Lively speeches, debate mark second day of HEU convention
The second day of HEU’s 27th biennial convention got off to a lively start when Jim Sinclair, president of the B.C. Federation of Labour, addressed the union’s 609 delegates and guests about solidarity, living wages, pensions, and hope.
“Yesterday, a sister from Victoria said what workers need is hope,” said Sinclair. “I want to tell you that when I look at all of you, I feel a great deal of hope. Why? Because you are fighting every day not only for respect for health care workers, but for the right of every citizen to equal access to health care… Your work to defend public health care is the best in the country. You should be proud of that.”
Sinclair also spoke against BCNU’s raid on HEU. “Let me say loudly today – the Federation of Labour stands squarely with the HEU, and continues our call to the BCNU to cease all raiding activities and join with us to fight the real battles – organizing new workers and building a strong, public health care system for all.”
Darcy energizes delegates with passionate speech
Delegates continued an open-discussion forum on sections of the union’s Strategic Directions paper, debated more constitutional amendments and resolutions, and received the report of HEU’s secretary-business manager Judy Darcy.
Darcy covered a wide range of issues affecting HEU members and British Columbians as a whole, including the privatization of public services, the deteriorating conditions in seniors’ care, health and safety challenges, human rights, and the environment.
On seniors, Darcy says that the Liberals just don’t get it.
“They don’t understand the family atmosphere that our members work so hard to maintain and that for some residents, our members are the only family they have,” said Darcy. “They don’t understand the disruption and confusion for residents that results when contracting out breaks up this family.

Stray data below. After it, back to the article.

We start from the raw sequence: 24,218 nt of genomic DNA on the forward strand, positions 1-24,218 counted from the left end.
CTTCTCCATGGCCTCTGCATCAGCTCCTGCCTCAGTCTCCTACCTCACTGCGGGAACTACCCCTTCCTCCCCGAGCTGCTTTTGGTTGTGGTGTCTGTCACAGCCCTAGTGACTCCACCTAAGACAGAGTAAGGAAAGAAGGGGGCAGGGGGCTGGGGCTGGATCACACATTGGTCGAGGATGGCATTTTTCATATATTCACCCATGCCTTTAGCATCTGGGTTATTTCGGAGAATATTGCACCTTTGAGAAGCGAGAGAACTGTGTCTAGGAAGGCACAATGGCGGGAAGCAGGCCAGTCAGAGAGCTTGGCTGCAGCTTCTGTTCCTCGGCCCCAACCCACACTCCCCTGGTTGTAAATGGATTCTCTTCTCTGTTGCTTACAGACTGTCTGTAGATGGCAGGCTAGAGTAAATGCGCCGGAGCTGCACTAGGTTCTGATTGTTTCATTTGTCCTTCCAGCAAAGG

“They’ve been so busy turning long-term care into a cash cow for their friends, they’ve forgotten about the residents and their families.
“But our members don’t forget. We won’t forget our parents and grandparents who built this country – who fought for a fair and just society, for Medicare, unemployment insurance, pensions, and other rights that we sometimes take for granted.”
President encourages union activism
In his report, president Ken Robinson thanked delegates for stepping up to the plate and taking on leadership roles as activists.
“I’m looking around this hall and I’m feeling great admiration for you, the leadership of HEU today, because you represent a great union and the bright future that lies ahead of us,” he said.
Robinson welcomed members from newly organized locals, and spoke about local building, regional meetings, and encouraged members to be more politically active to make the change British Columbians desperately need.
“We’ll work hard… as we take on the task of getting our members involved in the political process – and continue all of our coalition work with seniors, students and labour – to ensure that a progressive, social democratic government is elected in 2013.
“Our union is changing. There’s no doubt about it. And the P.E. will continue their work on making our locals stronger and HEU members will be involved in that process.”
When the afternoon plenary adjourned, delegates gathered outside the Westin Bayshore for a massive rally with hundreds of hotel workers from UNITE HERE! Local 40. Speakers included HEU president Ken Robinson, secretary-business manager Judy Darcy, B.C. Fed president Jim Sinclair, NDP health critic Adrian Dix, Jim Pearson (president, Local 40), and HEU activist Cora Mojica.That was followed by the union’s equity night Mardi-Gras celebrations hosted by HEU’s five equity standing committees – Ethnic Diversity, Pink Triangle, Women’s, First Nations and People with disAbilities.